Now, he won't even go to bed at his usual time. He wails not long after I put him down. Then he wails regularly with regularity about every 45 minutes to an hour all night long. Sometimes a binky will settle him down. Sometimes it won't. David has tried to soothe him. I've tried. It will work at first, but it doesn't last. He might settle down, but less than an hour later, he's up again.

So I never get any decent stretches of sleep because William is constantly waking up, crying. The longest stretch might be an hour and a half. It is awful. It is beyond awful. He won't even nap reliably during the day, so I can't make up for the sleepless nights. Nothing is working. We are talking about doing a cry-it-out routine, but I don't even know if it will work. Not to mention whether I have the energy to even try it.

He was sleeping so much better, and now it's so much worse. It's as bad as it was when he was a newborn. Except back then, he wasn't developmentally ready to sleep long stretches of time. He needed to eat regularly. Now, he is big enough and old enough to be sleeping better, and in fact, he has done so in the past. But now he's not. And it is making me crazy.

Wednesday, August 09, 2006

Jennifer opines on baby products

I'm tired.
I took William to Sears today to have his portrait taken again. That's some high-level baby wrangling, in case you didn't know. It required a couple of strategically scheduled nursing sessions, several carefully calculated wardrobe changes and the ability to make lots of loud, funny noises (think ringing telephone). Oh, and some hastily gulped Diet Coke for me. For what it's worth, it's harder to wrangle a baby who is now 15 pounds, 8 oz, because man, there's just so much more of him.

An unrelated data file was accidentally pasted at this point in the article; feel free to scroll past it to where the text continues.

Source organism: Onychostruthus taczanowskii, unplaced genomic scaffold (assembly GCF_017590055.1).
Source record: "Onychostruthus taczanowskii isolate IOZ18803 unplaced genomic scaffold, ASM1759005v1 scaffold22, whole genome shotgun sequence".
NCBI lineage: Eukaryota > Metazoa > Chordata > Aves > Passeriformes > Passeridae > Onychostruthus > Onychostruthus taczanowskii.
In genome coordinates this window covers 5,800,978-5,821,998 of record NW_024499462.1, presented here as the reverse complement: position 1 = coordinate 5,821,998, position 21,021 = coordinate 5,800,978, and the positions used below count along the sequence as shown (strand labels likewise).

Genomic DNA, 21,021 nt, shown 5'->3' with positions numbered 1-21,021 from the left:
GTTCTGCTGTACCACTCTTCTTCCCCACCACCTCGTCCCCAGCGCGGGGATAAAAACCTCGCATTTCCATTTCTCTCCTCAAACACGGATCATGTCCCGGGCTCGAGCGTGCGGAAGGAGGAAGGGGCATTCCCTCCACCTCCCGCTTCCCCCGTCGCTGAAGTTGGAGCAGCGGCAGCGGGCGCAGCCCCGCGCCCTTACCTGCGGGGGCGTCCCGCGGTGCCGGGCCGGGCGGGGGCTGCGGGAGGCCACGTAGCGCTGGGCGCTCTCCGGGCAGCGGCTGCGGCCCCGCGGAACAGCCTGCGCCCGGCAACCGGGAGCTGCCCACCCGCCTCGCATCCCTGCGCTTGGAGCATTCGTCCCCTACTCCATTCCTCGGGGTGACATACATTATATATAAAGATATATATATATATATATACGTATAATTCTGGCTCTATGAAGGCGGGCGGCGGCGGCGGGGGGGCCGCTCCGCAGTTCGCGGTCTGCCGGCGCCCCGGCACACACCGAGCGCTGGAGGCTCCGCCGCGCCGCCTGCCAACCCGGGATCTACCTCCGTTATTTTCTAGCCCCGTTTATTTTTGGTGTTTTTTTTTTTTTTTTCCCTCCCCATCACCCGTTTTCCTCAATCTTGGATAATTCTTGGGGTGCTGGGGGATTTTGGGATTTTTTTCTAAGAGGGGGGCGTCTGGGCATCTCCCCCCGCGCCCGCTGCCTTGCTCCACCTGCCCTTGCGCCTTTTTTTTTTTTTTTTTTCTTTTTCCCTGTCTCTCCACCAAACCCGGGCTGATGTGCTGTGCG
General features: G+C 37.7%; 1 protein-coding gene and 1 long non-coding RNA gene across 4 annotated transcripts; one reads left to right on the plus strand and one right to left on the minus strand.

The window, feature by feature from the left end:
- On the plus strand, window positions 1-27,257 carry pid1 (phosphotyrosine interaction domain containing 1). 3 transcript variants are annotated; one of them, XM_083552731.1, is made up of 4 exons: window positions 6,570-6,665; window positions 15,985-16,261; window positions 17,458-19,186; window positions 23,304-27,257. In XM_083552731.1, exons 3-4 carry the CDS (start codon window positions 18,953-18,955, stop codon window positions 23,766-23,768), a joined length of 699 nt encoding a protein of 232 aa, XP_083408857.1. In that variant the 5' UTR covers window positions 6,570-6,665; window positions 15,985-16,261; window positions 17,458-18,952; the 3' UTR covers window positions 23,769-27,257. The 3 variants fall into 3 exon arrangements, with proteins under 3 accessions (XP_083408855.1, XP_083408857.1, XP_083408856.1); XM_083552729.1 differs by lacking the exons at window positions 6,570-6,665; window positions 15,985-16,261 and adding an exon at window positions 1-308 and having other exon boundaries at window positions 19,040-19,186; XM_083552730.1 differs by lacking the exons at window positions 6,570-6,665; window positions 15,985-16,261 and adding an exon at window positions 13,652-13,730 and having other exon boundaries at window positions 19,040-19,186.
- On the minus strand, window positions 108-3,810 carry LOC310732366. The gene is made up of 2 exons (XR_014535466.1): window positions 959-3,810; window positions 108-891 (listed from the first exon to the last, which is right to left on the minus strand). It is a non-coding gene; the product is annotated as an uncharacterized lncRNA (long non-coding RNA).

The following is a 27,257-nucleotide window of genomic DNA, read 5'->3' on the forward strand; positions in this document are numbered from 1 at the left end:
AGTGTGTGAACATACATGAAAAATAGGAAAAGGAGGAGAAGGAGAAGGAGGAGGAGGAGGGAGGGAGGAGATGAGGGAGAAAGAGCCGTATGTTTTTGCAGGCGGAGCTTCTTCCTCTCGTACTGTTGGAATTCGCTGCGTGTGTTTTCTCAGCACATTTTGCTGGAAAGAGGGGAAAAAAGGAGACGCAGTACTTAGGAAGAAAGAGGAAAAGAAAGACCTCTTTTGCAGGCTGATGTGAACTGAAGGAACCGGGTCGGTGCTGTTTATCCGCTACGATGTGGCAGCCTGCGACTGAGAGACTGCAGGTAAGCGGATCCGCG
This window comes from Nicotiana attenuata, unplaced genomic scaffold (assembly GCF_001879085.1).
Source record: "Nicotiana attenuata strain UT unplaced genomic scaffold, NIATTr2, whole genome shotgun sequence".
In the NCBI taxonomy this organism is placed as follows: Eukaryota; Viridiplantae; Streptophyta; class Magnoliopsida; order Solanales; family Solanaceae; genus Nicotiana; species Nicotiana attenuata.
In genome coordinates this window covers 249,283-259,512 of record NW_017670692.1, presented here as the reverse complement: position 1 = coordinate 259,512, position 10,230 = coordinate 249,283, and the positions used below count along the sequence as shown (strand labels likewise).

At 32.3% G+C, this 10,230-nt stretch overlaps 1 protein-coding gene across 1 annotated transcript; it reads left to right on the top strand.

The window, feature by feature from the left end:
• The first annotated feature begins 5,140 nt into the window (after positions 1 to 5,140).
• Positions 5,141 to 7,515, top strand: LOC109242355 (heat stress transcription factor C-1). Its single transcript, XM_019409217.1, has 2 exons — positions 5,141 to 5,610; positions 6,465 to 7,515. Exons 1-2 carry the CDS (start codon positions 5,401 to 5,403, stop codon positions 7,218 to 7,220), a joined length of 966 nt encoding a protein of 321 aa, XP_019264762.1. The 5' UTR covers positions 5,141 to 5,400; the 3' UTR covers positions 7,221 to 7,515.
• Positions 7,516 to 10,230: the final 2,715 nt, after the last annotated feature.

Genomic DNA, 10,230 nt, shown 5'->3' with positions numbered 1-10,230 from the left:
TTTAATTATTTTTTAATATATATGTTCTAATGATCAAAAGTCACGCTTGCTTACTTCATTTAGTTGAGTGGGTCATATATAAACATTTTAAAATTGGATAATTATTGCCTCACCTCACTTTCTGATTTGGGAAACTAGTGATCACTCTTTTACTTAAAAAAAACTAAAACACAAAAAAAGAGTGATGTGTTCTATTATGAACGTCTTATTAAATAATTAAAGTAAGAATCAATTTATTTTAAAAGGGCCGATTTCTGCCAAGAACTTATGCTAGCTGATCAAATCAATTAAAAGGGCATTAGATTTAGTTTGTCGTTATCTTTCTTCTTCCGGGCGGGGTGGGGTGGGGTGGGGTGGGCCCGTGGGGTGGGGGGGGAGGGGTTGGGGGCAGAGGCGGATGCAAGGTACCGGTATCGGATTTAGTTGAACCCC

It was worth it, though. I think we're going to get some nice pictures out it.
But just in case I hadn't used up enough energy on making the ringing telephone noise six zillion times in an effort to elicit a sweet little grin or two out of the bambino, I decided, hey, why not go for broke and go to Target too?
While I was there, I bumped into two ladies (nurses, I presumed, from their matching scrubs) who were studying a baby registry printout and aimlessly pushing a cart around the baby section. They were trying to figure out what to buy for a shower gift for a pregnant coworker who is expecting her first child. They ruled out clothes, and they were debating the merits of certain items left on the registry.
Never lacking for an opinion, I made my (unsolicited) recommendation.
"Get her a bouncy seat," I said firmly and pointed toward the Fisher Price Ocean Wonders Aquarium bouncy chair that we have.
For those of you who don't know, I've become quite the bouncy seat evangelist. Some people like to sell others on Jesus or Mary Kay or the Atkins diet. Me, I tend to wax eloquently (I think) on two slightly less well-known items: the store Trader Joe's and the vibrating bouncy seat for babies.
Trader Joe's sells excellent and affordable organic food, wine, baked goods and other yummy stuff. Dried fruit of every type! Sushi, guacamole, gourmet cheeses! Two buck Chuck! Fresh flowers, scones and energy bars! Can I get an Amen?
Bouncy chairs allow Mama and Daddy the chance to eat dinner, take a shower or otherwise hang out with Junior without having to hold him every single of the minute of the day.
"Have you let the joy of a bouncy seat into your life?" I might ask an expectant mother or a new parent-to-be. "Do you really think your life is complete without a bouncy seat? What do you think might happen if you have the chance to accept the bouncy seat as your personal sanity savior and you don't do it?"